Lesson Tuesday

In the last lesson, we covered setting up has_and_belongs_to_many and has_many :through relationships. However, we haven't yet covered how we'll make associations in an application between two objects that should be in a many-to-many relationship.

There are several ways we can do this. We already learned one way when we were working with one-to-many relationships between an album and a song in songs_controller.rb:

controllers/songs_controller.rb
def create
  @album = Album.find(params[:album_id])
  @song = @album.songs.new(song_params)
  if @song.save
    redirect_to album_path(@album)
  else
    render :new
  end
end

This creates a new song which is then added to an album.

We can do this with a many-to-many relationship as well. If there were a many-to-many relationship between albums and songs in the code above, then ActiveRecord would automatically add a new row to the join table that associates albums and songs.

The code above is useful when we want to create a new object and then make a many-to-many association with an object from another class. However, we may not always want to create a new object. What if we already have two existing objects in the database and we want to make a many-to-many association between them?

The following code will make that association between an album and an artist. If you're following along and you've already created a Rails application with a many-to-many relationship between albums and artists from the last lesson, open the Rails console with rails c and type in the following code:

album = Album.create(name: "A Love Supreme")
artist = Artist.create(name: "John Coltrane")
album.artists << artist

In the last line above, we use the << method to make an association between an artist and album. The << method is almost exactly the same as the Array#push method. The main difference is that it can only take one argument, which means we can only push one object at a time. We could use Array#push as well, but the reason we highlight the << method here is because it's regularly referenced in the Rails documentation.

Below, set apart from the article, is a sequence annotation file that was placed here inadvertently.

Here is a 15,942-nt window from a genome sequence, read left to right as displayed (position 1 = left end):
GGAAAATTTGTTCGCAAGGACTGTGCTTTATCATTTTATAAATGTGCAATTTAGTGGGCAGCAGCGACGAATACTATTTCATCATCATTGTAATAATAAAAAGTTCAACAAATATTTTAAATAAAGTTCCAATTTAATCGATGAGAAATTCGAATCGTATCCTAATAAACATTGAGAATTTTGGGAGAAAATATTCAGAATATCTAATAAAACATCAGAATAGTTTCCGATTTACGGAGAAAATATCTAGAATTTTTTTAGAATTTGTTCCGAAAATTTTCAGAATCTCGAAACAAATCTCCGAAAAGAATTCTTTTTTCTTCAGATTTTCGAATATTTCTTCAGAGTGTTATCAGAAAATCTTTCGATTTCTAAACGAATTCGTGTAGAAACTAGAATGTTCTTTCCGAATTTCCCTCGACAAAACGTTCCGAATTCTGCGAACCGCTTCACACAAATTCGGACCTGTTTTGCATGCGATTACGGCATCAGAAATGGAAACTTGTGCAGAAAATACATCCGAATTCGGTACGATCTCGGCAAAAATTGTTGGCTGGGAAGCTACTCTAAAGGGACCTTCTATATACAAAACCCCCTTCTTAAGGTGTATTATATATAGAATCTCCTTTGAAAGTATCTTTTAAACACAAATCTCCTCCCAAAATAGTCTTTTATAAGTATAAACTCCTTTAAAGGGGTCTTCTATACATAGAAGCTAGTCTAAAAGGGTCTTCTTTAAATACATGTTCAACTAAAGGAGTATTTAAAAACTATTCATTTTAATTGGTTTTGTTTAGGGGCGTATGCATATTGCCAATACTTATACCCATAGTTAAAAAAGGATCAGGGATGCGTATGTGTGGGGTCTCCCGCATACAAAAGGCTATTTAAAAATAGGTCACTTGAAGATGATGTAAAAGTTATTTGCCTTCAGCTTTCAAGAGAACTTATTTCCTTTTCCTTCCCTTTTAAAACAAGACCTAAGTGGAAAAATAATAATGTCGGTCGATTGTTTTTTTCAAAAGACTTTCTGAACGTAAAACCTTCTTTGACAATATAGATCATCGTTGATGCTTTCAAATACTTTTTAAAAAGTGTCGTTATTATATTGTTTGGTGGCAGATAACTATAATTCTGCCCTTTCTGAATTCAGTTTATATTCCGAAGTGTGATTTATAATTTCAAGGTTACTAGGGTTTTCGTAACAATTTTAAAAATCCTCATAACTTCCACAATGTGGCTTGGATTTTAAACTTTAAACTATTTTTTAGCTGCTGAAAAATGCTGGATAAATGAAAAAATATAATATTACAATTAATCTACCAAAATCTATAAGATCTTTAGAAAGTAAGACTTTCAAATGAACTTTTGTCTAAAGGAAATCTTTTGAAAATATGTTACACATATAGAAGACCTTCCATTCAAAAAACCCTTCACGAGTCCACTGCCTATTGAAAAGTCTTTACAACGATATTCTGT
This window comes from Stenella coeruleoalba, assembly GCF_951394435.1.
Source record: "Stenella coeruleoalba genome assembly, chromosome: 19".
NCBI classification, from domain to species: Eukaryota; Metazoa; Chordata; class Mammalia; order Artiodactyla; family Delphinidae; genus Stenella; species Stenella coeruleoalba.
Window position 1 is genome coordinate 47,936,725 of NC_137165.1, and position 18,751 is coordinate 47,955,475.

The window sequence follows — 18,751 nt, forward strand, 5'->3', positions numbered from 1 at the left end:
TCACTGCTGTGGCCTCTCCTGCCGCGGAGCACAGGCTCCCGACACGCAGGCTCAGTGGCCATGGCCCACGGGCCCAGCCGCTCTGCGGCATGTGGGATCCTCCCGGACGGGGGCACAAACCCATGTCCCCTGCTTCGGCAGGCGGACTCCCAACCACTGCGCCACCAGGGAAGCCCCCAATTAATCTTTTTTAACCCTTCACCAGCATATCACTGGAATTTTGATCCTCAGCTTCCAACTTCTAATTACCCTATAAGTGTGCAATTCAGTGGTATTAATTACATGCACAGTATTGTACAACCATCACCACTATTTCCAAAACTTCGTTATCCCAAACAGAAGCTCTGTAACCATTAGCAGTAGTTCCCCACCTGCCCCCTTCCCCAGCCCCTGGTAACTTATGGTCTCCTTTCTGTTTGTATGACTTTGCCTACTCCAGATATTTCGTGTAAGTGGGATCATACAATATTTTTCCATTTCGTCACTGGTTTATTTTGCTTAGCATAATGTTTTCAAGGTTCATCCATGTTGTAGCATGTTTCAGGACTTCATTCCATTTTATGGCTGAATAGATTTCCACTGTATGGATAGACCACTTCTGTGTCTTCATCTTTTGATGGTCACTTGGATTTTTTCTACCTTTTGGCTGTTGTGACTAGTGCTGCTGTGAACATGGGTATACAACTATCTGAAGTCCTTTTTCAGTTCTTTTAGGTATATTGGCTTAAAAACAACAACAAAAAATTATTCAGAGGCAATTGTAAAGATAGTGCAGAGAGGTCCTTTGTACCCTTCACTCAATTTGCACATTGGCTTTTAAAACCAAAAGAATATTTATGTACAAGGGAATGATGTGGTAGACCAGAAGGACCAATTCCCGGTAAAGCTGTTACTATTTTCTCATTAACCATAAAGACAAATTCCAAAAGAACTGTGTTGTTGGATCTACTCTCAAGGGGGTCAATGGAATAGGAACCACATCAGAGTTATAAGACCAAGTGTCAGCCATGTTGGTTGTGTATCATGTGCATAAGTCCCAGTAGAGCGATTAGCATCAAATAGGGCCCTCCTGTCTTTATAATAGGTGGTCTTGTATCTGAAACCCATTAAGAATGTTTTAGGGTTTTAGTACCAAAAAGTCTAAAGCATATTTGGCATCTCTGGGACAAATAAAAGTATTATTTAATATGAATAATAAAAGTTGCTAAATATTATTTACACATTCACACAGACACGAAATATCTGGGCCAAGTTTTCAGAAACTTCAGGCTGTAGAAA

When we call album.artists << artist, ActiveRecord will automatically make the association between the two objects for us. There is no need to save the association.

It doesn't matter whether we make the association by adding an artist to an album or vice versa. ActiveRecord will take care of the association for us. The code below will make exactly the same association in the join table as the code above:

artist.albums << album

However, be careful! If we make the same association twice, there will be multiple rows detailing the association in the join table. Then, if we were to iterate through artist.albums, the same album would be displayed multiple times. It's not because there are duplicate albums — it's because there are duplicates in the join table.

For information on making associations, see the Detailed Association Reference section of the Active Record Associations documentation. Specifically, look at the Methods Added by has_many section to see methods related to many-to-many associations.

Lesson 24 of 34
Last updated August 7, 2022